Dark Energy and Exoplanets Top Nation's Astronomy Agenda

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That nation's astronomers have hashed out where the government should put its space science over the coming years. Two of our favorite topics -- dark energy and the hunt for exoplanets -- got top billing. David Harris reports:

Dark energy and extra-solar planet studies received strong endorsement today in a once-a-decade astronomy and astrophysics prioritization report. The National Research Council recommended that the highest priority large-scale projects for the next decade should be the $1.6-billion Wide-Field Infrared Survey Telescope (WFIRST) and the $465-million Large Synoptic Survey Telescope (LSST).

The report, titled "New Worlds, New Horizons in Astronomy and Astrophysics," provides recommendations to US funding agencies on the most important astronomy and astrophysics program that are currently being proposed while accounting for their risks, readiness, and costs. Two years in the making, it considered input from a large proportion of the US astronomy community.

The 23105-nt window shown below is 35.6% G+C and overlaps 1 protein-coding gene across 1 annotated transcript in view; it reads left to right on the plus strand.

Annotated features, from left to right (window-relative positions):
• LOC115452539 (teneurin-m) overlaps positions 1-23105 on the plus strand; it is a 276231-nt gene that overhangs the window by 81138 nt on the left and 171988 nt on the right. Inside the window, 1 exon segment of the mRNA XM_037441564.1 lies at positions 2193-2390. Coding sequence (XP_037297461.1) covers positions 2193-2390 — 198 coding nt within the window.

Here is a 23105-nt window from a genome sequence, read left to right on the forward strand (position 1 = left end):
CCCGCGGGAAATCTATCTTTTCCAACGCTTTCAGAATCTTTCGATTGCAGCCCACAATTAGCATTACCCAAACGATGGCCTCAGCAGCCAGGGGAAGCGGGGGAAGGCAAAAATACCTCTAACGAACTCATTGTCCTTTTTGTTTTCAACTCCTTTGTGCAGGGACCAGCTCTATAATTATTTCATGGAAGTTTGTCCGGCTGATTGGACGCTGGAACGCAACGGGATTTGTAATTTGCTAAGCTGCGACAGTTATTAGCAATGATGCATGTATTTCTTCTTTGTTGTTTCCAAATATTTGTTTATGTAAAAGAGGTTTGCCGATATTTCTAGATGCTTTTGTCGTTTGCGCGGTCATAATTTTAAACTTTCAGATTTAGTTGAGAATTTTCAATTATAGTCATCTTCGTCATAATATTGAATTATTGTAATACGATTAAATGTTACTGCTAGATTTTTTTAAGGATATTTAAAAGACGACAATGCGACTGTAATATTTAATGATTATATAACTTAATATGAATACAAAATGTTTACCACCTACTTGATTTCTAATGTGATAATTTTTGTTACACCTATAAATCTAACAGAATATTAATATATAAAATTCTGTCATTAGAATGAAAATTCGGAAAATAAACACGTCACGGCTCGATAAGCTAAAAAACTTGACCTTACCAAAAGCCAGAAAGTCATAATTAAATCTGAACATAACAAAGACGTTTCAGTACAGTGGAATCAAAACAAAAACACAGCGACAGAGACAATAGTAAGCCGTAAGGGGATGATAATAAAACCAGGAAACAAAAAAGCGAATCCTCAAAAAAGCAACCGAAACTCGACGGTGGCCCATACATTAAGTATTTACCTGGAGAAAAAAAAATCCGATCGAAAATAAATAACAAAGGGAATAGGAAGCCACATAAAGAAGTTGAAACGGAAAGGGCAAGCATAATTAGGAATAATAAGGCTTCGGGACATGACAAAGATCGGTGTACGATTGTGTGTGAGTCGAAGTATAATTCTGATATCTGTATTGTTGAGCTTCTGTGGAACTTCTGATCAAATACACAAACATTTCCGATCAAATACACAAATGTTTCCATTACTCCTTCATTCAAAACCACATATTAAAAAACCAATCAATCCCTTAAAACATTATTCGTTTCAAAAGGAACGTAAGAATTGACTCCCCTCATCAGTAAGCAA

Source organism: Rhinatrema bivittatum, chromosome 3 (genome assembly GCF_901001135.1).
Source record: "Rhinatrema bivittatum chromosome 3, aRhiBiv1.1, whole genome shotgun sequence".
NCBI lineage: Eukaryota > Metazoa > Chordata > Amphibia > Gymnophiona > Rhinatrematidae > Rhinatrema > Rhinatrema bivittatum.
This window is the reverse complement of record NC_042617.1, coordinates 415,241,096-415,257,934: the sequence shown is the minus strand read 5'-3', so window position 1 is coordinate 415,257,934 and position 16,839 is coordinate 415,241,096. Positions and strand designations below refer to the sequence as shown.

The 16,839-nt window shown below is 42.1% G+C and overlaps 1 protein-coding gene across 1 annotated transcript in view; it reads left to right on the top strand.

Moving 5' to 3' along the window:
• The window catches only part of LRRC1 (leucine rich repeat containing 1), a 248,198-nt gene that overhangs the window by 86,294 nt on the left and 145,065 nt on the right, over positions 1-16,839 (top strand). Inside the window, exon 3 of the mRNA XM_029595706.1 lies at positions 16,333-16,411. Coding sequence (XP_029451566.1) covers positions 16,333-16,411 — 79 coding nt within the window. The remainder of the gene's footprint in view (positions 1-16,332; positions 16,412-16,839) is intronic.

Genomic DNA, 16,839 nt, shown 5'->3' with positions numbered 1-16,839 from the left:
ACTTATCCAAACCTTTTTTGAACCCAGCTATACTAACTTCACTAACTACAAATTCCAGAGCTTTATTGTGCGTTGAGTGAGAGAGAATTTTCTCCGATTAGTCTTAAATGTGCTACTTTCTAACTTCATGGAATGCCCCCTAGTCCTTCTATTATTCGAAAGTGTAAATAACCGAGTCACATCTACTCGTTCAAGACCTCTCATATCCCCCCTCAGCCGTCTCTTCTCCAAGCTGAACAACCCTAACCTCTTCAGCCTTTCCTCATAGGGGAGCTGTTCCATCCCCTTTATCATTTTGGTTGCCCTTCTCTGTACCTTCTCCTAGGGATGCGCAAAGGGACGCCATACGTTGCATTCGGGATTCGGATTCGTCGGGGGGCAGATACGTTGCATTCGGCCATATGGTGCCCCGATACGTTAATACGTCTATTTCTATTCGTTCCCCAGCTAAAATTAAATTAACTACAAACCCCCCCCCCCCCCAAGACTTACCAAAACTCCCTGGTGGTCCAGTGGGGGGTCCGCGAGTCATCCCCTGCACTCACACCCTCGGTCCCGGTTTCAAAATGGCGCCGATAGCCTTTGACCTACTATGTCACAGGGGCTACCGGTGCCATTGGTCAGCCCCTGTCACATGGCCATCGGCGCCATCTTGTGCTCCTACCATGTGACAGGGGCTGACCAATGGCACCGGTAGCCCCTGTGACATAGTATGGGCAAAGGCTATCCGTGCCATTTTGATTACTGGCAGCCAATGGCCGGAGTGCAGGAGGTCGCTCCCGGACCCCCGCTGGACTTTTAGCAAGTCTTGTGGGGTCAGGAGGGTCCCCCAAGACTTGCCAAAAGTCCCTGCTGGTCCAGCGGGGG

Read the full story at Wired Science.

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Alexis C. Madrigal

Alexis Madrigal is the deputy editor of TheAtlantic.com, where he also oversees the Technology Channel. He's the author of Powering the Dream: The History and Promise of Green Technology. More

The New York Observer has called Madrigal "for all intents and purposes, the perfect modern reporter." He co-founded Longshot magazine, a high-speed media experiment that garnered attention from The New York Times, The Wall Street Journal, and the BBC. While at Wired.com, he built Wired Science into one of the most popular blogs in the world. The site was nominated for best magazine blog by the MPA and best science Web site in the 2009 Webby Awards. He also co-founded Haiti ReWired, a groundbreaking community dedicated to the discussion of technology, infrastructure, and the future of Haiti.

He's spoken at Stanford, CalTech, Berkeley, SXSW, E3, and the National Renewable Energy Laboratory, and his writing was anthologized in Best Technology Writing 2010 (Yale University Press).

Madrigal is a visiting scholar at the University of California at Berkeley's Office for the History of Science and Technology. Born in Mexico City, he grew up in the exurbs north of Portland, Oregon, and now lives in Oakland.

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